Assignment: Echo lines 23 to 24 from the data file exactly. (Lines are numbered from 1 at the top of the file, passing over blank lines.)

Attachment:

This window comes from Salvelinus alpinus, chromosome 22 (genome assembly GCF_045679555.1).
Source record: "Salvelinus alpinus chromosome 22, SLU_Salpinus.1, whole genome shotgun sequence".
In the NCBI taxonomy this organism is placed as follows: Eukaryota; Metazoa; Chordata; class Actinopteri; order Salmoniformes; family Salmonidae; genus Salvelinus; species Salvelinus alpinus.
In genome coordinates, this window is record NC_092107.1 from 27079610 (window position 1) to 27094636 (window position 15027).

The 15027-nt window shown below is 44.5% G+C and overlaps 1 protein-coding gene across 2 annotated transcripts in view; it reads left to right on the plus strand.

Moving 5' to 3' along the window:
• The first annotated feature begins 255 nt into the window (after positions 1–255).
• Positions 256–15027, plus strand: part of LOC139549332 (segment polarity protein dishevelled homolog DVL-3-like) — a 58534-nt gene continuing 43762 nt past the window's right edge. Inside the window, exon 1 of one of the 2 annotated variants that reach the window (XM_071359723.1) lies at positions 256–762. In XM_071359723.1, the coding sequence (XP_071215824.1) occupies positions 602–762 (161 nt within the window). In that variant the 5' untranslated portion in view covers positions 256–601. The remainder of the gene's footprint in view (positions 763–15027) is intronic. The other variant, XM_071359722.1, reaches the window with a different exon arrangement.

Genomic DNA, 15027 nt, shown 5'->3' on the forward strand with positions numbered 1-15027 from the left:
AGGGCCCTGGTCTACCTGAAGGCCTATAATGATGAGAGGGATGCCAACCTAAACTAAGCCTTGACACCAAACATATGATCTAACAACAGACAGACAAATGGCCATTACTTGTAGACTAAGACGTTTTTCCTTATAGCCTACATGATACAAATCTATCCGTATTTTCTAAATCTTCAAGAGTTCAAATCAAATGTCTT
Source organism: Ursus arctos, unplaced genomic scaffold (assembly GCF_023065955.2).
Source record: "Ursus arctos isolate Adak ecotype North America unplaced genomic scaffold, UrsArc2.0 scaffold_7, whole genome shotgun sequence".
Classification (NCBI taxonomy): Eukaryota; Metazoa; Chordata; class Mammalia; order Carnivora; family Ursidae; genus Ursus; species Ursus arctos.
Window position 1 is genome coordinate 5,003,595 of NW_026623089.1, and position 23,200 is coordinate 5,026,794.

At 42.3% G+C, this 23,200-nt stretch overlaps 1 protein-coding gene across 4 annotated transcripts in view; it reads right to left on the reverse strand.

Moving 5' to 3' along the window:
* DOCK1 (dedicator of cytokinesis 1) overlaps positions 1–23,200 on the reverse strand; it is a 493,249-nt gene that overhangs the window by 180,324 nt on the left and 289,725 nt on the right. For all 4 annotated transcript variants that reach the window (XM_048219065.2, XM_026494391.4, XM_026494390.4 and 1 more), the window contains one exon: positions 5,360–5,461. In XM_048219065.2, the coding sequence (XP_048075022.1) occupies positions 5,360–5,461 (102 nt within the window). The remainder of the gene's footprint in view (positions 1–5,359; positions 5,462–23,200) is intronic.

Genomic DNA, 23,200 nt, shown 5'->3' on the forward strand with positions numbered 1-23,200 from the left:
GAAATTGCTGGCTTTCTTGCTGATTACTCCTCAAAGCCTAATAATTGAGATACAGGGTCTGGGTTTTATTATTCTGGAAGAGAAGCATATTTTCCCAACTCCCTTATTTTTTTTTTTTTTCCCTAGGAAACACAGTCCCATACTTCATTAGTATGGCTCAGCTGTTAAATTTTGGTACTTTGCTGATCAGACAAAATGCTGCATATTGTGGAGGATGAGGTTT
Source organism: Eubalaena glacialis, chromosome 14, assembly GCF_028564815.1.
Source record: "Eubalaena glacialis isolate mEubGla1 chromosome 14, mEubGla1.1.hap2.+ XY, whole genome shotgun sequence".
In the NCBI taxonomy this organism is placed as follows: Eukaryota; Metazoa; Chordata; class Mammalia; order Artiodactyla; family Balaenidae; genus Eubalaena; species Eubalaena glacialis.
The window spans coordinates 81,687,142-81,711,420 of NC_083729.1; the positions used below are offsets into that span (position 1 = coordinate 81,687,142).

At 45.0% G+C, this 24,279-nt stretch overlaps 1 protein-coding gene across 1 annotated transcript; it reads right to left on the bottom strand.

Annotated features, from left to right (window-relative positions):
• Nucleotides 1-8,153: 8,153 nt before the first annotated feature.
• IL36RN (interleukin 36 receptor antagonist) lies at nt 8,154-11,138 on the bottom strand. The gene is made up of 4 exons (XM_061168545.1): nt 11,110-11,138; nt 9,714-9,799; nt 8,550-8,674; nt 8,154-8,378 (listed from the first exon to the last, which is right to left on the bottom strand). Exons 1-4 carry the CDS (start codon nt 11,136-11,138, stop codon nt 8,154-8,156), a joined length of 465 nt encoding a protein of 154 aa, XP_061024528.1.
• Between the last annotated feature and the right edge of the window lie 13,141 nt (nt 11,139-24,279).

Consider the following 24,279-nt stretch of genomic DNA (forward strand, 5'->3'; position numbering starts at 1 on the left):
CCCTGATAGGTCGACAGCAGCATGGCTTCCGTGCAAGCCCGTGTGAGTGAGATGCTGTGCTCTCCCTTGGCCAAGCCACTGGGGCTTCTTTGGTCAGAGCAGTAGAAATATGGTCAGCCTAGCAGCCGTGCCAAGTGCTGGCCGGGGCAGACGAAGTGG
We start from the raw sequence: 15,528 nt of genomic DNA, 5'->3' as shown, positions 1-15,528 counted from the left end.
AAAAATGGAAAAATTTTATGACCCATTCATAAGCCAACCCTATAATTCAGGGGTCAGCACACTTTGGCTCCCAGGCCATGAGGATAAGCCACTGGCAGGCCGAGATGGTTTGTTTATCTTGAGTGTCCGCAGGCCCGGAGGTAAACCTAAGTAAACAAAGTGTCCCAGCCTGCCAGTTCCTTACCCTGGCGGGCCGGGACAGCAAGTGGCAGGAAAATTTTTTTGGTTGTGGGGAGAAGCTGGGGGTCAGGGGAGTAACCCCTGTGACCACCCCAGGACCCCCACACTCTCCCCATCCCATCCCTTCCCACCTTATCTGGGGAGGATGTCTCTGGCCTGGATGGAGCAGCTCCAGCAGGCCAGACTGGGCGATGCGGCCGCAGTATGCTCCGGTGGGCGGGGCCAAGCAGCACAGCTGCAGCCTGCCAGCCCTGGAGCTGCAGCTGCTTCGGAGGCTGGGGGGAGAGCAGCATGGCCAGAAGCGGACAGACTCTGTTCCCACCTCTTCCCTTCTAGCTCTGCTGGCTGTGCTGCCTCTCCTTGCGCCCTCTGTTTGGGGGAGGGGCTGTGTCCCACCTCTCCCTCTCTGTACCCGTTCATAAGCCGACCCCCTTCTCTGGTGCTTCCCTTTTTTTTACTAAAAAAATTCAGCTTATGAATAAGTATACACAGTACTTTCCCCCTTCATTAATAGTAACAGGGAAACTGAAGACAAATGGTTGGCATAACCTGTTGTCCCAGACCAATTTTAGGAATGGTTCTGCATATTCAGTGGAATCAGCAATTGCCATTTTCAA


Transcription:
The window spans coordinates 81,687,142-81,711,420 of NC_083729.1; the positions used below are offsets into that span (position 1 = coordinate 81,687,142).

At 45.0% G+C, this 24,279-nt stretch overlaps 1 protein-coding gene across 1 annotated transcript; it reads right to left on the bottom strand.